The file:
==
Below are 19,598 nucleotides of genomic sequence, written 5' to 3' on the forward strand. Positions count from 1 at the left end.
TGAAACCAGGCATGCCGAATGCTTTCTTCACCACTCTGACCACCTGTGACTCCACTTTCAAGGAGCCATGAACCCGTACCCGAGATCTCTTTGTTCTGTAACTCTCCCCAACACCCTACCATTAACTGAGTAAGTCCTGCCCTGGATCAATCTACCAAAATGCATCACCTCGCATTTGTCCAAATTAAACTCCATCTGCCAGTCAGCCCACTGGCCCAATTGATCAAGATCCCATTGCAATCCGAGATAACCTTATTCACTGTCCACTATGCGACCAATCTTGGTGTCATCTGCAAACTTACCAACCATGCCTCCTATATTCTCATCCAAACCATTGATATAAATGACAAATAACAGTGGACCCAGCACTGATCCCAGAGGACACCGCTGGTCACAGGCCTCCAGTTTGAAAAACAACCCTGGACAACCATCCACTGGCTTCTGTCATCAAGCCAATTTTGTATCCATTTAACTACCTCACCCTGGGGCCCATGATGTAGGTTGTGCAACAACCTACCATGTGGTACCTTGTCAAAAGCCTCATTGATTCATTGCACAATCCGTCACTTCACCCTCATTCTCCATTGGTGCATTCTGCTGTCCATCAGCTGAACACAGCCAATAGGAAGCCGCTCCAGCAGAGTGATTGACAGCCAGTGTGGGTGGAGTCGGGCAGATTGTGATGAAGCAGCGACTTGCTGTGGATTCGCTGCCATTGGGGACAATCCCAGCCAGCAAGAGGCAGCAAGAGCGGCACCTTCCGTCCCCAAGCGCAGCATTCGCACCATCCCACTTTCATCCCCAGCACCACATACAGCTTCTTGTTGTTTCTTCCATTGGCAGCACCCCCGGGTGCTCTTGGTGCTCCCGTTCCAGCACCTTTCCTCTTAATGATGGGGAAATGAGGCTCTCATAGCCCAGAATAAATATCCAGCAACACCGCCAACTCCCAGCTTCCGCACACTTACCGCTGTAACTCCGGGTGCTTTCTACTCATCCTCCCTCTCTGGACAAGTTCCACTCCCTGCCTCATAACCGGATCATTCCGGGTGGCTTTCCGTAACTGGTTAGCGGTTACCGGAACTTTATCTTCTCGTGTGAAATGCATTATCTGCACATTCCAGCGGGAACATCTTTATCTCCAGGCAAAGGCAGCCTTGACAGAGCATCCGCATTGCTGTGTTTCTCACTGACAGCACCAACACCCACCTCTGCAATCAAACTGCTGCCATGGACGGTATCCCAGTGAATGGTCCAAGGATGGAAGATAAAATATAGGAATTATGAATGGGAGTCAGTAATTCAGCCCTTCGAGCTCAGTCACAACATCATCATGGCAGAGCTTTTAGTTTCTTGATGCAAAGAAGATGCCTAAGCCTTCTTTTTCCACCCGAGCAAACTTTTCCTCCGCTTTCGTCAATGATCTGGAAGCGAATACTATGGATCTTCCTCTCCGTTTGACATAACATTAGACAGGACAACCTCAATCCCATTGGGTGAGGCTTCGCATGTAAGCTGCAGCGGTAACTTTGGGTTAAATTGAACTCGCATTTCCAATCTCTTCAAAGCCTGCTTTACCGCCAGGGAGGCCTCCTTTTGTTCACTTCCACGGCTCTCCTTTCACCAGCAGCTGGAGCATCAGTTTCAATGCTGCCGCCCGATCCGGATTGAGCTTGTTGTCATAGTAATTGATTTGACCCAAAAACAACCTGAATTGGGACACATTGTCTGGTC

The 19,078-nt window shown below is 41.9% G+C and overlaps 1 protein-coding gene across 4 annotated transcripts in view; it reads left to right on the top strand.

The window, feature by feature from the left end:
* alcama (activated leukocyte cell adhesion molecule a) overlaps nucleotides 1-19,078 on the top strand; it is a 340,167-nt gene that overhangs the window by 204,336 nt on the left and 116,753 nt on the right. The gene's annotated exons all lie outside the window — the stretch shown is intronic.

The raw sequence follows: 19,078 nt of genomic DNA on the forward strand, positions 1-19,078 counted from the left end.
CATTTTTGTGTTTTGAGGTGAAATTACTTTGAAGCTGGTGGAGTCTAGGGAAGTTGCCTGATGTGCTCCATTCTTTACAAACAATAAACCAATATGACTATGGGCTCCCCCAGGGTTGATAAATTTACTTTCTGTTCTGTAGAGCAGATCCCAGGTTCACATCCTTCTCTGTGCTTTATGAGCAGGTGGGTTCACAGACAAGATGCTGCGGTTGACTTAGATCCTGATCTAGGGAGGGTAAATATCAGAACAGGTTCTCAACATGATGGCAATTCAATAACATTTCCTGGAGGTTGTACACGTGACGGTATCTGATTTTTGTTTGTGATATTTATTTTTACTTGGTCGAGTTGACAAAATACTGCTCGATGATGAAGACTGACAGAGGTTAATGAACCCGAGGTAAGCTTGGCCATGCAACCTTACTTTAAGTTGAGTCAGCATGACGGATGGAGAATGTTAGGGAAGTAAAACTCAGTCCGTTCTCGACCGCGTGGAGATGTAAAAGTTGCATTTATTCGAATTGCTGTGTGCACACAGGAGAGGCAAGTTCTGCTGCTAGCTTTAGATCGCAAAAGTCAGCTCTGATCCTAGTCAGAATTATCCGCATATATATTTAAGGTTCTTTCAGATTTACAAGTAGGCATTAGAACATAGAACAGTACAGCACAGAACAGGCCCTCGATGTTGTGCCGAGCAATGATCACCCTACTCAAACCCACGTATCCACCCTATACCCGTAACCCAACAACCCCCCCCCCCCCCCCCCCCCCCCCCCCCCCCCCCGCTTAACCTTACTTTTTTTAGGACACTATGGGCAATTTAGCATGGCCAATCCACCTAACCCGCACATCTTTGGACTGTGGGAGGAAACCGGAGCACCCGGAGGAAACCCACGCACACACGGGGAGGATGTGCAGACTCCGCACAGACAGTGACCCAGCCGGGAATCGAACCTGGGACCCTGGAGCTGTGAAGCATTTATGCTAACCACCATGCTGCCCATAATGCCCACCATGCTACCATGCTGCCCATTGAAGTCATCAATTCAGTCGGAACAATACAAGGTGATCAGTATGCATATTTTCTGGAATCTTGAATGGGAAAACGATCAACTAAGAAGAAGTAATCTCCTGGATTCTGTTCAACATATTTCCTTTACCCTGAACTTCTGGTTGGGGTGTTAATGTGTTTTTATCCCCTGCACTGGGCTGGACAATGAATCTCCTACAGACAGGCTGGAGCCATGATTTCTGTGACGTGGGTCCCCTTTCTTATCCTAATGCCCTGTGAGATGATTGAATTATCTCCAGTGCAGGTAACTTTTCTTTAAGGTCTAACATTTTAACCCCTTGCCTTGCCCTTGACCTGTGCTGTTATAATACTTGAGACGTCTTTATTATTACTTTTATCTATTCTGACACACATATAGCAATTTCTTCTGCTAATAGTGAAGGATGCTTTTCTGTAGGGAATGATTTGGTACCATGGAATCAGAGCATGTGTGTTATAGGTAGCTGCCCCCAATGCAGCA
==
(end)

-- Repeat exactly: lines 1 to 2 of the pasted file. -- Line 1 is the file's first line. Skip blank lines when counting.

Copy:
Below are 19,598 nucleotides of genomic sequence, written 5' to 3' on the forward strand. Positions count from 1 at the left end.
TGAAACCAGGCATGCCGAATGCTTTCTTCACCACTCTGACCACCTGTGACTCCACTTTCAAGGAGCCATGAACCCGTACCCGAGATCTCTTTGTTCTGTAACTCTCCCCAACACCCTACCATTAACTGAGTAAGTCCTGCCCTGGATCAATCTACCAAAATGCATCACCTCGCATTTGTCCAAATTAAACTCCATCTGCCAGTCAGCCCACTGGCCCAATTGATCAAGATCCCATTGCAATCCGAGATAACCTTATTCACTGTCCACTATGCGACCAATCTTGGTGTCATCTGCAAACTTACCAACCATGCCTCCTATATTCTCATCCAAACCATTGATATAAATGACAAATAACAGTGGACCCAGCACTGATCCCAGAGGACACCGCTGGTCACAGGCCTCCAGTTTGAAAAACAACCCTGGACAACCATCCACTGGCTTCTGTCATCAAGCCAATTTTGTATCCATTTAACTACCTCACCCTGGGGCCCATGATGTAGGTTGTGCAACAACCTACCATGTGGTACCTTGTCAAAAGCCTCATTGATTCATTGCACAATCCGTCACTTCACCCTCATTCTCCATTGGTGCATTCTGCTGTCCATCAGCTGAACACAGCCAATAGGAAGCCGCTCCAGCAGAGTGATTGACAGCCAGTGTGGGTGGAGTCGGGCAGATTGTGATGAAGCAGCGACTTGCTGTGGATTCGCTGCCATTGGGGACAATCCCAGCCAGCAAGAGGCAGCAAGAGCGGCACCTTCCGTCCCCAAGCGCAGCATTCGCACCATCCCACTTTCATCCCCAGCACCACATACAGCTTCTTGTTGTTTCTTCCATTGGCAGCACCCCCGGGTGCTCTTGGTGCTCCCGTTCCAGCACCTTTCCTCTTAATGATGGGGAAATGAGGCTCTCATAGCCCAGAATAAATATCCAGCAACACCGCCAACTCCCAGCTTCCGCACACTTACCGCTGTAACTCCGGGTGCTTTCTACTCATCCTCCCTCTCTGGACAAGTTCCACTCCCTGCCTCATAACCGGATCATTCCGGGTGGCTTTCCGTAACTGGTTAGCGGTTACCGGAACTTTATCTTCTCGTGTGAAATGCATTATCTGCACATTCCAGCGGGAACATCTTTATCTCCAGGCAAAGGCAGCCTTGACAGAGCATCCGCATTGCTGTGTTTCTCACTGACAGCACCAACACCCACCTCTGCAATCAAACTGCTGCCATGGACGGTATCCCAGTGAATGGTCCAAGGATGGAAGATAAAATATAGGAATTATGAATGGGAGTCAGTAATTCAGCCCTTCGAGCTCAGTCACAACATCATCATGGCAGAGCTTTTAGTTTCTTGATGCAAAGAAGATGCCTAAGCCTTCTTTTTCCACCCGAGCAAACTTTTCCTCCGCTTTCGTCAATGATCTGGAAGCGAATACTATGGATCTTCCTCTCCGTTTGACATAACATTAGACAGGACAACCTCAATCCCATTGGGTGAGGCTTCGCATGTAAGCTGCAGCGGTAACTTTGGGTTAAATTGAACTCGCATTTCCAATCTCTTCAAAGCCTGCTTTACCGCCAGGGAGGCCTCCTTTTGTTCACTTCCACGGCTCTCCTTTCACCAGCAGCTGGAGCATCAGTTTCAATGCTGCCGCCCGATCCGGATTGAGCTTGTTGTCATAGTAATTGATTTGACCCAAAAACAACCTGAATTGGGACACATTGTCTGGTC